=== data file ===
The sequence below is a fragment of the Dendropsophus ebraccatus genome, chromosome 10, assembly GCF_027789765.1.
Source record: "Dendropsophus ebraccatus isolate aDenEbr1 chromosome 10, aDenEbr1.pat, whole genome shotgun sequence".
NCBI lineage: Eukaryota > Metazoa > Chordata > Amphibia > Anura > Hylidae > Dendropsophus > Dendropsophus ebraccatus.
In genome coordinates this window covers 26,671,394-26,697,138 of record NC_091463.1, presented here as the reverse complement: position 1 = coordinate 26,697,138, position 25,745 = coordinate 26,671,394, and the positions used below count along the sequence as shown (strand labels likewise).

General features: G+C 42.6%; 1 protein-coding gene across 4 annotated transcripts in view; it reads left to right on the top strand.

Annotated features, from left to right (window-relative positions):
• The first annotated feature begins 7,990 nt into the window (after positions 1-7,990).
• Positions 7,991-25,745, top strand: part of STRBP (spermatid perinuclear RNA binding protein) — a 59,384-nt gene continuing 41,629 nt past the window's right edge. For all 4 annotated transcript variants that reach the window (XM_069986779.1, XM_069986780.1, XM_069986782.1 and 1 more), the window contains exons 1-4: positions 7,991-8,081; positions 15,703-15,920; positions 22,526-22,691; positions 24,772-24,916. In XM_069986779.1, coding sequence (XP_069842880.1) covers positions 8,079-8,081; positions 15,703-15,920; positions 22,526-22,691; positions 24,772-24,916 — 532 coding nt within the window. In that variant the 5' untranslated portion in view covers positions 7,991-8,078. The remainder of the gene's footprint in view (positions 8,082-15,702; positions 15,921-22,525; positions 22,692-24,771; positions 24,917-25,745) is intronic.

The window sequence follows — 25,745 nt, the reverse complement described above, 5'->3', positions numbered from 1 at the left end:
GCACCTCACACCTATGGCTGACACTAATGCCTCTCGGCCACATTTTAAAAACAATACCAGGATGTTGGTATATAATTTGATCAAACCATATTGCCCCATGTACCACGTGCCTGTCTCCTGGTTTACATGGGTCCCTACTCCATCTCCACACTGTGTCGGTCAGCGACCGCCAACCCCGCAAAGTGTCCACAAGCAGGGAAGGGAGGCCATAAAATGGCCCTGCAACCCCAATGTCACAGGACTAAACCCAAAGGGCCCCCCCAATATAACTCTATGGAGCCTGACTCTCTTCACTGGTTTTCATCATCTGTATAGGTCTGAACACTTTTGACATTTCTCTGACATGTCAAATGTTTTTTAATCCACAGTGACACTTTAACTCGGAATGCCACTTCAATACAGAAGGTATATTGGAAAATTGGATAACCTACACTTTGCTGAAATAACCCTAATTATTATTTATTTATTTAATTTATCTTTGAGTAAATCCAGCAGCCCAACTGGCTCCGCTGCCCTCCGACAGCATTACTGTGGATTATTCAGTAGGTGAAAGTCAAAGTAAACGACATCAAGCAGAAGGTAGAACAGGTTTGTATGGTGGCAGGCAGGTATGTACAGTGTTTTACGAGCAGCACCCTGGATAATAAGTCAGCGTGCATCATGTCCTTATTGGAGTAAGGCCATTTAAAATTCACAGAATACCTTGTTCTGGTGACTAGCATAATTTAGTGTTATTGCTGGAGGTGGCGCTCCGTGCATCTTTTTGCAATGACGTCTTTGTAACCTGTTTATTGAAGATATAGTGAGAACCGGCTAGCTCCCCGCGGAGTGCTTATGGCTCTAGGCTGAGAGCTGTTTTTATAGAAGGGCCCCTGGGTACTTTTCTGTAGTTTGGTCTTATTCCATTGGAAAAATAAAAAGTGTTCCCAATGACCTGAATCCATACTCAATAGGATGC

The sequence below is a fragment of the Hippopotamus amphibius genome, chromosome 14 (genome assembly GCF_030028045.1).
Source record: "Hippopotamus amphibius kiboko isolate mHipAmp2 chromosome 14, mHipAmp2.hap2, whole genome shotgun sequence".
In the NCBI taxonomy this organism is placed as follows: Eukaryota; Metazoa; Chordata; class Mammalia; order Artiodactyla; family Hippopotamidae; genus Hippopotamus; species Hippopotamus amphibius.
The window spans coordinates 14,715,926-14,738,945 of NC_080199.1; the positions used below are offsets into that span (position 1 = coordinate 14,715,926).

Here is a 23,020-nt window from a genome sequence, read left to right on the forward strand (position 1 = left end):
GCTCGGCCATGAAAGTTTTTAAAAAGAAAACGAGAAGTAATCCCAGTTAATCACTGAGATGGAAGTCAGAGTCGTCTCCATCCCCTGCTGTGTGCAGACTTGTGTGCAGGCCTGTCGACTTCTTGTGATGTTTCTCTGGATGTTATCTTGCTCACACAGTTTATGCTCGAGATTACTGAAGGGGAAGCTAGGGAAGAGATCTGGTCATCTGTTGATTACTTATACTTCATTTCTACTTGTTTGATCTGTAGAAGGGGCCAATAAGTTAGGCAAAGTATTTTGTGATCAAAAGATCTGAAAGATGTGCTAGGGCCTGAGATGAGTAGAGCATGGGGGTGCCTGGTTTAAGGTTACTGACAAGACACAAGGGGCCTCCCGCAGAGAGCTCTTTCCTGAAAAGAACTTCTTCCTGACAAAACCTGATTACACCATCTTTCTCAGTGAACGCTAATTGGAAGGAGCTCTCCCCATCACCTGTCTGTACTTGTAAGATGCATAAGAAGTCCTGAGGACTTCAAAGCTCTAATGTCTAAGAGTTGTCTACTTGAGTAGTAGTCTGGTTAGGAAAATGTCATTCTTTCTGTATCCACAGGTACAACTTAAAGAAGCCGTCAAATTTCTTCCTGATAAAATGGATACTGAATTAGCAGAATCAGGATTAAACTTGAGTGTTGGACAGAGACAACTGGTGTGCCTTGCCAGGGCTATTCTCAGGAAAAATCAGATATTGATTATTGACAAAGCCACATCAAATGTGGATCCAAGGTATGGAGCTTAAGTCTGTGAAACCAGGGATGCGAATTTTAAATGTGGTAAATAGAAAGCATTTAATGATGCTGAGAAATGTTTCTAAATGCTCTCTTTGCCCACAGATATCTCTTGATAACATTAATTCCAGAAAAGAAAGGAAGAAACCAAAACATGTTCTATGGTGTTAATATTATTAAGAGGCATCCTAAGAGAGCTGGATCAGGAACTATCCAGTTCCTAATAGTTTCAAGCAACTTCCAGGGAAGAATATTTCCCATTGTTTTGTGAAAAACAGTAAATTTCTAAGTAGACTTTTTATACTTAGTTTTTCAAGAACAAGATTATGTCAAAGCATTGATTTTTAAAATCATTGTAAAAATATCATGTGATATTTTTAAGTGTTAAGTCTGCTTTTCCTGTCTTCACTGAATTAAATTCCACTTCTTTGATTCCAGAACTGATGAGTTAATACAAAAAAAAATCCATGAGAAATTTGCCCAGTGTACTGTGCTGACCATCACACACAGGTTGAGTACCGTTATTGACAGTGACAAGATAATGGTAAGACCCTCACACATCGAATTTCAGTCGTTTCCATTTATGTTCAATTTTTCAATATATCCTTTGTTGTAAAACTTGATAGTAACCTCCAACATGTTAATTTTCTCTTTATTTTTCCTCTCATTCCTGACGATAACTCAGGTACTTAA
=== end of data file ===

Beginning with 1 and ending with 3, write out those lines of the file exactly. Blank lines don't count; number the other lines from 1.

The sequence below is a fragment of the Dendropsophus ebraccatus genome, chromosome 10, assembly GCF_027789765.1.
Source record: "Dendropsophus ebraccatus isolate aDenEbr1 chromosome 10, aDenEbr1.pat, whole genome shotgun sequence".
NCBI lineage: Eukaryota > Metazoa > Chordata > Amphibia > Anura > Hylidae > Dendropsophus > Dendropsophus ebraccatus.